The fact that plaintiff should, like most of us, avoid severe emotional stress or very hard work does not warrant the conclusion that he cannot practice as a trial attorney․

[T]here is no question that plaintiff's physical and mental stamina has been weakened by his heart condition.   Unfortunately, the LTD policy does not insure that he would forever remain at his former state of health and stamina.   Without sufficient evidence that the condition left him so disabled that he cannot perform the functions of a trial attorney, plaintiff's claim fails.

In addition, the court held that the second definition of “disabled” in the long term disability policy-the inability to earn 80% of predisability earning while working in the attorney's specialty-did not apply because Kearney was not working at the time Standard decided to terminate his claim.2

Kearney then filed a motion under Rule 59(e) to vacate the judgment or, in the alternative, for entry of a new and different judgment.   The district court denied his motion without oral argument and ordered him to pay attorneys' fees to Standard to compensate it for the cost of litigating his motion.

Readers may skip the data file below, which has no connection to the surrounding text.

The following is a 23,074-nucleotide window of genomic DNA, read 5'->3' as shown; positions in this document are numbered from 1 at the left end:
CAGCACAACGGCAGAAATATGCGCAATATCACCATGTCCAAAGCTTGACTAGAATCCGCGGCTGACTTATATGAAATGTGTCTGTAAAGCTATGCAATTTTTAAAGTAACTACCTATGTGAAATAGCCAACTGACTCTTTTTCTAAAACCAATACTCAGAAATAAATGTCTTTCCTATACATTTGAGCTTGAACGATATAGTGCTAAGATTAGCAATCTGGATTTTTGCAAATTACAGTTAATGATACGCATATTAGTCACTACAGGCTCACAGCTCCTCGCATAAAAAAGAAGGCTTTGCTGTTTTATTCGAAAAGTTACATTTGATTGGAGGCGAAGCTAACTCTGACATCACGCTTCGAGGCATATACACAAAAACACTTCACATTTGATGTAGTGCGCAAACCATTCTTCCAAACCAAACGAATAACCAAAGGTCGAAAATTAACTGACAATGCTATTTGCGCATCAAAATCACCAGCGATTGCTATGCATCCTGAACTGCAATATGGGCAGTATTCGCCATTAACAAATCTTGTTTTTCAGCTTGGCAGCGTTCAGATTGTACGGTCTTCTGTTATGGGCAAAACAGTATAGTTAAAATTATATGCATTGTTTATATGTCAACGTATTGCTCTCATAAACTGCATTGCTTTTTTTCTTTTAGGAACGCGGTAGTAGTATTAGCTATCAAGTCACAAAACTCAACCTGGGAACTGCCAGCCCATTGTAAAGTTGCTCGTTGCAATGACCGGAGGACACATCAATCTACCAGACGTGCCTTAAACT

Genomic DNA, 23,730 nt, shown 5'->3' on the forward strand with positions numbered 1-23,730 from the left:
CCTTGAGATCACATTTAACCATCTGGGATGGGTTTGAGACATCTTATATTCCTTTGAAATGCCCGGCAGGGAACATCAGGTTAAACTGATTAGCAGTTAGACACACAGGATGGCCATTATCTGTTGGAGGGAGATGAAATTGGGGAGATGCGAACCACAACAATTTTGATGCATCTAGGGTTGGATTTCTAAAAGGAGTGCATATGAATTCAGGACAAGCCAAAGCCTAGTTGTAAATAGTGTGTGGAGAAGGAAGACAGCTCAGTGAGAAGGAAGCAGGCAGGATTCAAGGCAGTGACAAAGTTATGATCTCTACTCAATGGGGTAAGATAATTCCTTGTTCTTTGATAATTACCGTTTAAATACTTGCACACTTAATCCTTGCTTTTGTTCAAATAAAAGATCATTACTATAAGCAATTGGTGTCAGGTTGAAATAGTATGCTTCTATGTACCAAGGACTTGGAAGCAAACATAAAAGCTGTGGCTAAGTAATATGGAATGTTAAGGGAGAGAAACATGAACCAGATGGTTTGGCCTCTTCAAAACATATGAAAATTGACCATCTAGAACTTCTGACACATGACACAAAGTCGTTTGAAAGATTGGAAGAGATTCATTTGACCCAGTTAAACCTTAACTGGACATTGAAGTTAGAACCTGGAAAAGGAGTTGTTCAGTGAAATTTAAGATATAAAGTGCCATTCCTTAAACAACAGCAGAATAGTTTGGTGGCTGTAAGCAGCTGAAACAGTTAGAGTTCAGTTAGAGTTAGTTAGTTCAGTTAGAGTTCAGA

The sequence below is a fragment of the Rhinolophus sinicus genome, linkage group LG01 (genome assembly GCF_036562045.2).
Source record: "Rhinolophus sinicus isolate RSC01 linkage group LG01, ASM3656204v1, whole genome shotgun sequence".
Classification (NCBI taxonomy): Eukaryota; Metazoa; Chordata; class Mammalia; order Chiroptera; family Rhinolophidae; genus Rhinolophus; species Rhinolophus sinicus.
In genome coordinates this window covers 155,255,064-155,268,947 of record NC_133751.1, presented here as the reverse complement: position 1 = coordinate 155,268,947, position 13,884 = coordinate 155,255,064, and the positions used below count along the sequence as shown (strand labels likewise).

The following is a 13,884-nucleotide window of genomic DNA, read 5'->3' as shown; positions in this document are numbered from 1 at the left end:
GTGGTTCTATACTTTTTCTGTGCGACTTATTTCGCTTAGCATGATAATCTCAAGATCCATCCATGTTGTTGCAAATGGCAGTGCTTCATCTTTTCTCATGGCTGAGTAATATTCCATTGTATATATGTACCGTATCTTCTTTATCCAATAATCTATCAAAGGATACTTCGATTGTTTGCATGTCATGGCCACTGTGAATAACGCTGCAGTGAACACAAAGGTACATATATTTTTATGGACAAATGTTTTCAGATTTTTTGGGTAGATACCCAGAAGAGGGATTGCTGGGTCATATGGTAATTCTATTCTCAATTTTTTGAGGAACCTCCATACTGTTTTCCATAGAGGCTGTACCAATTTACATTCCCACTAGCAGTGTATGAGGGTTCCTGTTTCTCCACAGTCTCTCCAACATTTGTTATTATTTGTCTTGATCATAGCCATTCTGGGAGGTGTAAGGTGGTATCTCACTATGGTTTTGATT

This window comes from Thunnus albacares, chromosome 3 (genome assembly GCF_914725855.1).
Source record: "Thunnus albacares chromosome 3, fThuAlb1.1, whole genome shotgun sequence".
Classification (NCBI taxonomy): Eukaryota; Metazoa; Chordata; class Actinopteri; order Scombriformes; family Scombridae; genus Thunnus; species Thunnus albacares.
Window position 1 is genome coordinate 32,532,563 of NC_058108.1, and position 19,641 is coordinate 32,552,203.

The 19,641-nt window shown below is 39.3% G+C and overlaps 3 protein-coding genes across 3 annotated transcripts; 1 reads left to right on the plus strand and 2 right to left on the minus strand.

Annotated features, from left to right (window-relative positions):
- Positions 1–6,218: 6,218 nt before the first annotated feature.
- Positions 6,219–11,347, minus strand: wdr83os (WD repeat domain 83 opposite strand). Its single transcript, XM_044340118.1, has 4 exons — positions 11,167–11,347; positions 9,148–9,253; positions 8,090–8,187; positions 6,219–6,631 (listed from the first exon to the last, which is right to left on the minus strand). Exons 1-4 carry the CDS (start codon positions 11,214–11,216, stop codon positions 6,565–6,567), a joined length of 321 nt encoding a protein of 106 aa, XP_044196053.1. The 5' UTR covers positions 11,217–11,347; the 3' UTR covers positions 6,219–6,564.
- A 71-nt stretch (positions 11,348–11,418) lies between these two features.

Kearney now appeals both of the district court's decisions, arguing that the district court should have granted summary judgment in his favor (or, at least, should have denied Standard's motion for summary judgment) and that it erred in assessing attorneys' fees against him on his Rule 59(e) motion.

DISCUSSION

In Parts I and II, we determine the proper standard and scope of judicial review of Standard's decision to deny Kearney disability benefits.   Then, in Part III, we review the district court's decision upholding the denial of benefits.   Finally, in Part IV, we address the award of attorneys' fees.

I. Standard of Review

 Kearney's policy read, in relevant part, that Standard would pay long term disability benefits “upon receipt of satisfactory written proof that you have become DISABLED while insured under the GROUP POLICY.”   Because the district court found that this clause did not “unambiguously vest[ ] the administrator with discretionary power” to determine eligibility for long term disability benefits, it reviewed the case de novo.   Standard contends that, particularly due to our intervening holding in Snow v. Standard Ins. Co., 87 F.3d 327, 330 (9th Cir.1996), the policy does vest discretionary authority in the administrator;  thus, it asserts, the district court and this court must review the administrator's decision for an abuse of discretion.   Standard is mistaken.   We have never held that so imprecise and ambiguous a provision as contained in Kearney's policy vests discretion in the administrator, and we decline to do so now.